# Xcyt: a system for Remote Cytological Diagnosis and Prognosis of Breast Cancer W. N. Street

 Page 6/6 Date 18.10.2016 Size 101.24 Kb. #2618

## 4.2A Neural Network Approach

A number of researchers have used machine learning techniques such as decision trees [42], unsupervised learning [9,34] and artificial neural networks [11,31,32] to predict breast cancer recurrence. Our most recent approach [36] uses a standard neural network trained with backpropagation [33] to produce precise and accurate predictions of recurrence time. The primary motivation for our approach is the observation that prediction using censored data can be viewed as a collection of classification problems. Class 1 consists of those patients known to have recurred in the first year following surgery, Class 2 corresponds to those recurring in the second year, and so on. By combining these problems into a single model, we can expect to get the most predictive power from the available data.

Our neural network contains one output node for each of the above classes, up to ten years (the length of the study). The training signal for the individual cases is a scaled probability of recurrence for each time step, as shown graphically in Figure 9. For recurrent cases, the network was trained with values of +1 for all outputs up to the observed recurrence time, and –1 thereafter. For instance, a recurrence at 32 months would have a training vector T = {1, 1, 1, 1, 1, 1, 1, 1, 1, 1}. The value of the probability formulation is seen in the censored cases. They were similarly trained with values of +1 up to the observed disease-free survival time. The probabilities of disease-free survival (DFS) for later times were computed using a variation of the standard Kaplan-Meier maximum likelihood approximation to the true

(a)

(b)

Figure 9. Training signal for neural network model: (a) recurrent case, (b) censored case.

population survival rate [20]. Thus the network can be viewed as learning a projected survival curve, a plot of time vs. probability of disease-free survival, for any combination of input values.
This architecture facilitates three different uses of the resulting predictive model:

1. The output units can be divided into groups to separate good from poor prognoses. For a particular application, any prediction of recurrence at a time greater than five years might be considered favorable, and indicate less aggressive treatment.

2. An individualized disease-free survival curve can be easily generated for a particular patient by plotting the probabilities predicted by the various output units.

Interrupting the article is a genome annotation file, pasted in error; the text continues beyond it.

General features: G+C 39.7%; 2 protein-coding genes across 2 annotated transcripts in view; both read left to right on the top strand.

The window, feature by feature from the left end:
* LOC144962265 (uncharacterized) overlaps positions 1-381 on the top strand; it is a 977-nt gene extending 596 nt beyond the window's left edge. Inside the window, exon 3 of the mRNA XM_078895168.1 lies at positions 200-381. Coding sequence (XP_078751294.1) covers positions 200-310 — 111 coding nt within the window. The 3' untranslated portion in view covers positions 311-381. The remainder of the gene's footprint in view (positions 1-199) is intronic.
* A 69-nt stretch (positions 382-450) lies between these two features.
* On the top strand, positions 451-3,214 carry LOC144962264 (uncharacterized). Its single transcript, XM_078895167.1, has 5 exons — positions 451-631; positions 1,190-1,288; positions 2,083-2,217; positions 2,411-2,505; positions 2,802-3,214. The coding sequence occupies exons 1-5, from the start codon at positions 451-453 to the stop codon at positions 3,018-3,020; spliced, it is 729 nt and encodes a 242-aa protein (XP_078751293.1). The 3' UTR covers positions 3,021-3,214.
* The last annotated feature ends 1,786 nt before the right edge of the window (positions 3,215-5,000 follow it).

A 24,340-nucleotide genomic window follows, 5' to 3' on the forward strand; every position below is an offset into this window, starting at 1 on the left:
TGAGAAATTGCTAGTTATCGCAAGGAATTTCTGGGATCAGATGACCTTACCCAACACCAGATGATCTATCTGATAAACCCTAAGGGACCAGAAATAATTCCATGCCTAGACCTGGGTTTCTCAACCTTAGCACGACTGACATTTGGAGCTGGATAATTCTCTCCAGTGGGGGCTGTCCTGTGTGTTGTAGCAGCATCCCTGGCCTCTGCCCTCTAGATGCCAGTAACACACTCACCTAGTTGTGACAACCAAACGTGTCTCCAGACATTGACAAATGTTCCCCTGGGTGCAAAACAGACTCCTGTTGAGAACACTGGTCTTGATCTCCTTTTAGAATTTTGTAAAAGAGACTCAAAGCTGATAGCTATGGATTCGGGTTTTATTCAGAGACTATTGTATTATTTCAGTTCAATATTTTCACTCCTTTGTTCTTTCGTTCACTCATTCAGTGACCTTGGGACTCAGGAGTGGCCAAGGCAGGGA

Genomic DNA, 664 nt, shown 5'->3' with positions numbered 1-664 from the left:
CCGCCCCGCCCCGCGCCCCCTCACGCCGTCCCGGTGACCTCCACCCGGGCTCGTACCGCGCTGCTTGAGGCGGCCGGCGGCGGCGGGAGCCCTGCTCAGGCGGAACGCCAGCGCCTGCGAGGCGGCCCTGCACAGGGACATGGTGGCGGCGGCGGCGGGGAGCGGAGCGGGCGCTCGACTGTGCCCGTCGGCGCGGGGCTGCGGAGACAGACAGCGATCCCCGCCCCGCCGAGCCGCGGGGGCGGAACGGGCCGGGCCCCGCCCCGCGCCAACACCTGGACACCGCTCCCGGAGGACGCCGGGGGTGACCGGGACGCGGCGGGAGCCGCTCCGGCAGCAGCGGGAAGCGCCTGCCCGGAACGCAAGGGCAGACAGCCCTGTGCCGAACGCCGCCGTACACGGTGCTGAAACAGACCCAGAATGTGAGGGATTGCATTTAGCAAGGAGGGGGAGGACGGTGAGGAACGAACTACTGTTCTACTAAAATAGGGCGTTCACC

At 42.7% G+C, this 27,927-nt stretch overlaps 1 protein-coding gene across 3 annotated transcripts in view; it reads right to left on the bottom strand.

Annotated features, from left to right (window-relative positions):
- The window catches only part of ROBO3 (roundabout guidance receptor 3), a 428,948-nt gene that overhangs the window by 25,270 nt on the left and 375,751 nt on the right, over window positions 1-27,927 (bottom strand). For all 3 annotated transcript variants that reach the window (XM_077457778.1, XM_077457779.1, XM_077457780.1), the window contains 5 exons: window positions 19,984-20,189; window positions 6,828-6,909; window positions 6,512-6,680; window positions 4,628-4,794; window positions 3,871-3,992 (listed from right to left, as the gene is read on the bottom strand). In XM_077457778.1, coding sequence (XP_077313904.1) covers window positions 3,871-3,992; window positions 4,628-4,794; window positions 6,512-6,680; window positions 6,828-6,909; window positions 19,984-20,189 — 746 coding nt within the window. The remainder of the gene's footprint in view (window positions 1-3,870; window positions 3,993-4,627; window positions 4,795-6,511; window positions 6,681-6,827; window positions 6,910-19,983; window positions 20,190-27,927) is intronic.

3. The expected time of recurrence can be obtained merely by noting the first output unit that predicts a probability of disease-free survival of less than 0.5. This provides a convenient method of rank-ordering the cases according to the expected outcome.

Cross-validated predictive results are shown in Figures 10-12. Figure 10 shows the Kaplan-Meier disease-free survival estimates for the “poor” prognostic group (those patients predicted to recur at some point during the first five years) vs. the “good” group (all others). The difference in the two groups is statistically significant (p < 0.001). A very low risk subset can be obtained by choosing only those cases with the lowest probability of recurrence in year 10. For example, of the most favorable 19 cases, only 3 have a known recurrence. More importantly, this predictive performance was again gained without use of the lymph node status feature, and the addition of this feature to the model (by adding the number of positive lymph nodes as an input feature and retraining) did not improve the results. Moreover, we again stress that these results were obtained using cross-validation, so that each case was tested against models that was trained without using the case in question.

Even more dramatic results were obtained using the SEER data set, obtained from the National Cancer Institute [12]. In this larger study of 34,545 cases, the good prognostic group had an estimated 10-year survival of 82%, while the poor prognostic group had an estimated 10-year survival of 37%.

Figure 10. Actual outcomes of those cases predicted to recur in the first five years (Poor, 58 cases) compared to those predicted to recur at some time greater than five years (Good, 169 cases).